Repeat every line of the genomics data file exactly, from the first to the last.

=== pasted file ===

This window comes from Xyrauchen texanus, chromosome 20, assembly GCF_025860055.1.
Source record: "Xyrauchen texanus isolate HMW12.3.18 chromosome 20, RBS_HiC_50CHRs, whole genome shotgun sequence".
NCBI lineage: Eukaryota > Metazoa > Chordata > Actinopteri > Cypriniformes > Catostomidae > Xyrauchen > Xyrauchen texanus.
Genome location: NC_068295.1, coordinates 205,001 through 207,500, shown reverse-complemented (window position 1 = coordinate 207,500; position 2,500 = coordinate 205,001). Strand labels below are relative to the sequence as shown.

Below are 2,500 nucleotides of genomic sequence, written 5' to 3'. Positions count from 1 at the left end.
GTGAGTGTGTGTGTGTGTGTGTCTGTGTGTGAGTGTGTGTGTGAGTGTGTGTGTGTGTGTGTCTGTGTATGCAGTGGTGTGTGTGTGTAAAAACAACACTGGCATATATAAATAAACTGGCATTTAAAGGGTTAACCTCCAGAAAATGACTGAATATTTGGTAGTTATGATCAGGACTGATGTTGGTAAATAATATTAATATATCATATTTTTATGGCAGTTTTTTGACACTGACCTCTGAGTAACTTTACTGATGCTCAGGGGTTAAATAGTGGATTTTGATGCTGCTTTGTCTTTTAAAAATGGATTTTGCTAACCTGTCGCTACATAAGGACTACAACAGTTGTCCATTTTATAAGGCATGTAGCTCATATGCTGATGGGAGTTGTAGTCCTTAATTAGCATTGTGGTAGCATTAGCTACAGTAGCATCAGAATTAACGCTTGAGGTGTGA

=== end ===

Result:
This window comes from Xyrauchen texanus, chromosome 20, assembly GCF_025860055.1.
Source record: "Xyrauchen texanus isolate HMW12.3.18 chromosome 20, RBS_HiC_50CHRs, whole genome shotgun sequence".
NCBI lineage: Eukaryota > Metazoa > Chordata > Actinopteri > Cypriniformes > Catostomidae > Xyrauchen > Xyrauchen texanus.
Genome location: NC_068295.1, coordinates 205,001 through 207,500, shown reverse-complemented (window position 1 = coordinate 207,500; position 2,500 = coordinate 205,001). Strand labels below are relative to the sequence as shown.

Below are 2,500 nucleotides of genomic sequence, written 5' to 3'. Positions count from 1 at the left end.
GTGAGTGTGTGTGTGTGTGTGTCTGTGTGTGAGTGTGTGTGTGAGTGTGTGTGTGTGTGTGTCTGTGTATGCAGTGGTGTGTGTGTGTAAAAACAACACTGGCATATATAAATAAACTGGCATTTAAAGGGTTAACCTCCAGAAAATGACTGAATATTTGGTAGTTATGATCAGGACTGATGTTGGTAAATAATATTAATATATCATATTTTTATGGCAGTTTTTTGACACTGACCTCTGAGTAACTTTACTGATGCTCAGGGGTTAAATAGTGGATTTTGATGCTGCTTTGTCTTTTAAAAATGGATTTTGCTAACCTGTCGCTACATAAGGACTACAACAGTTGTCCATTTTATAAGGCATGTAGCTCATATGCTGATGGGAGTTGTAGTCCTTAATTAGCATTGTGGTAGCATTAGCTACAGTAGCATCAGAATTAACGCTTGAGGTGTGA